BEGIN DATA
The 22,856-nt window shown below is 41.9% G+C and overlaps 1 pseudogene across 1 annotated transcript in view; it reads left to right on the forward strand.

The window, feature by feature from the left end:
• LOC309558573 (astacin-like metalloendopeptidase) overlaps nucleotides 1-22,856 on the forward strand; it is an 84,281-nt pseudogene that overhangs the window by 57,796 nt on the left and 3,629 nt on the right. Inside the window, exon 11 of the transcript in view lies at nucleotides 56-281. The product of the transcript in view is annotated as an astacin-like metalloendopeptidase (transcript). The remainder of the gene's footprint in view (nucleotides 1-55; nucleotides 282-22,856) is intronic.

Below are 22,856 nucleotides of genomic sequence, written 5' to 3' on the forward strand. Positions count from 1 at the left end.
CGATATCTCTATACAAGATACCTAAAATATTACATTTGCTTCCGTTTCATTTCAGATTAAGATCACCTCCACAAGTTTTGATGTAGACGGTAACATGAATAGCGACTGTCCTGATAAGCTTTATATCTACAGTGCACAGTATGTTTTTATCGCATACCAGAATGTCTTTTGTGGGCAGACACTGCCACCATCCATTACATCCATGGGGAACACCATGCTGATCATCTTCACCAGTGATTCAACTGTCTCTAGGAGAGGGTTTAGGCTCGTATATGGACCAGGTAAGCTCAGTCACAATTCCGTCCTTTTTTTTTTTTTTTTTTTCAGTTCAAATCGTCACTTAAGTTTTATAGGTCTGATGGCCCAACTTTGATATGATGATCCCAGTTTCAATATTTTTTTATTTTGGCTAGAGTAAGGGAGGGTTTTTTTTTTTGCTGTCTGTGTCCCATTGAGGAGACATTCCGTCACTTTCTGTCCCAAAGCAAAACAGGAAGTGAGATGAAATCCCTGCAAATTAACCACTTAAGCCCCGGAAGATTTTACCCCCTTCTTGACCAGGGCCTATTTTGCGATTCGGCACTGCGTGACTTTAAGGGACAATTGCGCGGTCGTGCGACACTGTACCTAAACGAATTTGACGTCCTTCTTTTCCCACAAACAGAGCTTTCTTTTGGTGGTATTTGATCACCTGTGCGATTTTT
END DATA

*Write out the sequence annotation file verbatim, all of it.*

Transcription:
The 22,856-nt window shown below is 41.9% G+C and overlaps 1 pseudogene across 1 annotated transcript in view; it reads left to right on the forward strand.

The window, feature by feature from the left end:
• LOC309558573 (astacin-like metalloendopeptidase) overlaps nucleotides 1-22,856 on the forward strand; it is an 84,281-nt pseudogene that overhangs the window by 57,796 nt on the left and 3,629 nt on the right. Inside the window, exon 11 of the transcript in view lies at nucleotides 56-281. The product of the transcript in view is annotated as an astacin-like metalloendopeptidase (transcript). The remainder of the gene's footprint in view (nucleotides 1-55; nucleotides 282-22,856) is intronic.

Below are 22,856 nucleotides of genomic sequence, written 5' to 3' on the forward strand. Positions count from 1 at the left end.
CGATATCTCTATACAAGATACCTAAAATATTACATTTGCTTCCGTTTCATTTCAGATTAAGATCACCTCCACAAGTTTTGATGTAGACGGTAACATGAATAGCGACTGTCCTGATAAGCTTTATATCTACAGTGCACAGTATGTTTTTATCGCATACCAGAATGTCTTTTGTGGGCAGACACTGCCACCATCCATTACATCCATGGGGAACACCATGCTGATCATCTTCACCAGTGATTCAACTGTCTCTAGGAGAGGGTTTAGGCTCGTATATGGACCAGGTAAGCTCAGTCACAATTCCGTCCTTTTTTTTTTTTTTTTTTTCAGTTCAAATCGTCACTTAAGTTTTATAGGTCTGATGGCCCAACTTTGATATGATGATCCCAGTTTCAATATTTTTTTATTTTGGCTAGAGTAAGGGAGGGTTTTTTTTTTTGCTGTCTGTGTCCCATTGAGGAGACATTCCGTCACTTTCTGTCCCAAAGCAAAACAGGAAGTGAGATGAAATCCCTGCAAATTAACCACTTAAGCCCCGGAAGATTTTACCCCCTTCTTGACCAGGGCCTATTTTGCGATTCGGCACTGCGTGACTTTAAGGGACAATTGCGCGGTCGTGCGACACTGTACCTAAACGAATTTGACGTCCTTCTTTTCCCACAAACAGAGCTTTCTTTTGGTGGTATTTGATCACCTGTGCGATTTTT